The well balanced midrange allows the vocals to express itself texturally, allowing more emotion to pass and, as for treble? Well, that cymbal I thought I was listening too all this time? It’s a tambourine! What more can I say?

That’s high resolution audio, what about standard fare? Does this DAC only work well at higher bit rates? I turned to Miles Davis at 16bit/44.1kHz and Will O the Wisp from the LP, Sketches of Spain, for answers to that question. For some DACs, this track sounds as if the group had been sucking on a lemon. Such is the difficulty of conveying the muted trumpet and the restricted manner of the playing. If a DAC cannot handle the dynamics, it feels tense. Almost as if each member of the band has their shoulders pulled in and raised upwards. The Schiit, though, helped everyone to relax. On this track, the muted presentation was given room to manoeuvre by the Gungnir, which aided the secondary percussion presence, allowing it to waft over the soundstage while the almost atonal backing band instigated a dream-like feeling over the rear of the soundstage while Miles Davis’ trumpet performance relied more on the nature of his breathing than the constricted performance of the trumpet itself. The Schiit, thus provided an incisive window into the man behind the instrument, adding depth and context.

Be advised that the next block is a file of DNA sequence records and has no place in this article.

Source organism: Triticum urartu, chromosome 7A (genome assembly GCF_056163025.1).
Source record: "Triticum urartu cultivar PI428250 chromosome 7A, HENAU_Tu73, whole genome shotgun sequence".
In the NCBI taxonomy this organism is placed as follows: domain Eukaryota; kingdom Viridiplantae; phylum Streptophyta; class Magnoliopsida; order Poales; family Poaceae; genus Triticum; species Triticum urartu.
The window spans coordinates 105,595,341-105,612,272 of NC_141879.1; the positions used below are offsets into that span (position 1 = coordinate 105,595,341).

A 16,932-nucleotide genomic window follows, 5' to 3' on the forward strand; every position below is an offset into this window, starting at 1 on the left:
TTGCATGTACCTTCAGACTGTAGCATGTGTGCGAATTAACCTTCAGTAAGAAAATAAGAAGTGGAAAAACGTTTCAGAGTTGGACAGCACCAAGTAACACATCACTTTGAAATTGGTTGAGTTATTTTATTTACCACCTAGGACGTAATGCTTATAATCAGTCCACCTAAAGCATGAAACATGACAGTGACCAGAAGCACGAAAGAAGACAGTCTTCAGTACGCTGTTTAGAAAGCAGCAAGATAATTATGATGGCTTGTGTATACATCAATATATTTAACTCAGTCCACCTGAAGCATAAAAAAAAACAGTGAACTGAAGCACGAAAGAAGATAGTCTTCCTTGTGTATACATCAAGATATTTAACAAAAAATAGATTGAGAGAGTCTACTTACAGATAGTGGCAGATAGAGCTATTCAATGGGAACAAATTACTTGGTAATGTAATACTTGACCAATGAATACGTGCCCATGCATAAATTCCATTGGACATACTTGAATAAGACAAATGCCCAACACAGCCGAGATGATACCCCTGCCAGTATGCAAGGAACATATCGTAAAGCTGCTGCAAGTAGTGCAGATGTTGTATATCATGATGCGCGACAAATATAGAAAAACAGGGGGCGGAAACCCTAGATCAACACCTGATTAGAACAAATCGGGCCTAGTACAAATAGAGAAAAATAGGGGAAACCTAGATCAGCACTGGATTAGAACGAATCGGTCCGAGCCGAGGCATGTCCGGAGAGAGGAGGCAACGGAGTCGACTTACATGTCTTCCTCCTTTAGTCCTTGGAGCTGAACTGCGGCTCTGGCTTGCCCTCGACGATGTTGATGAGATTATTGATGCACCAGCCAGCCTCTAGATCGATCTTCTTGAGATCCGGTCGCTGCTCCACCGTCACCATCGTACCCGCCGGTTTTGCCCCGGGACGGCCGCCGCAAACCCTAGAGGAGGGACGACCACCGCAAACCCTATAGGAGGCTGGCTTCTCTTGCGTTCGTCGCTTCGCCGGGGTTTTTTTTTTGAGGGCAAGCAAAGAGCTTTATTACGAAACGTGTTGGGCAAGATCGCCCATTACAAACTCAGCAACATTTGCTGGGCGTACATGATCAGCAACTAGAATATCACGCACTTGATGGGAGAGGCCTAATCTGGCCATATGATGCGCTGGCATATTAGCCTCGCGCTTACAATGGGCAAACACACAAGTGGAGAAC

Moving to my MacBook computer, I connected it to the DAC via the USB port and played the 24bit/192khHz version of Ola Gjeilo’s Ubi Caritas, a solo, melodic jazz piece on piano. This very difficult transcription of the devil of all instruments for any hi-fi system to successfully recreate was handled well by the Schiit. The first and largest problem with the piano is when the organic sounds resonates in such a way that the merging and clashing sounds form an unattractive, uncontrolled bloom that hangs over a piano rendition like a cloud. The Schiit, though, managed to retain firm control over each note, allowing each to range free but preventing it from losing complete control. In this way, the piano maintained a smooth motion and its inherent melodicism remained intact.


A highly accomplished DAC from Schiit that not only provides a host of connectivity options but gives you a lush, balanced and well-developed sonic presentation. The Gungnir manages to combine control with freedom to prevent any issues with smearing while still allowing dynamics to flow and the inherent musicality of a song to remain intact. Bass is powerful, heavy and meaty yet upper mids are delicate, fine and delicate while treble has that important fragility about it. That it does this at such a reasonable price is quite remarkable.


Price: £1,000 [Multibit Version] ; £700 [Delta-Sigma Version]


Tel: 01494 956558


GOOD: focus, bass response, expansive soundstage, delicate and detailed midrange, connectivity options, multibit upgrade, price

BAD: nothing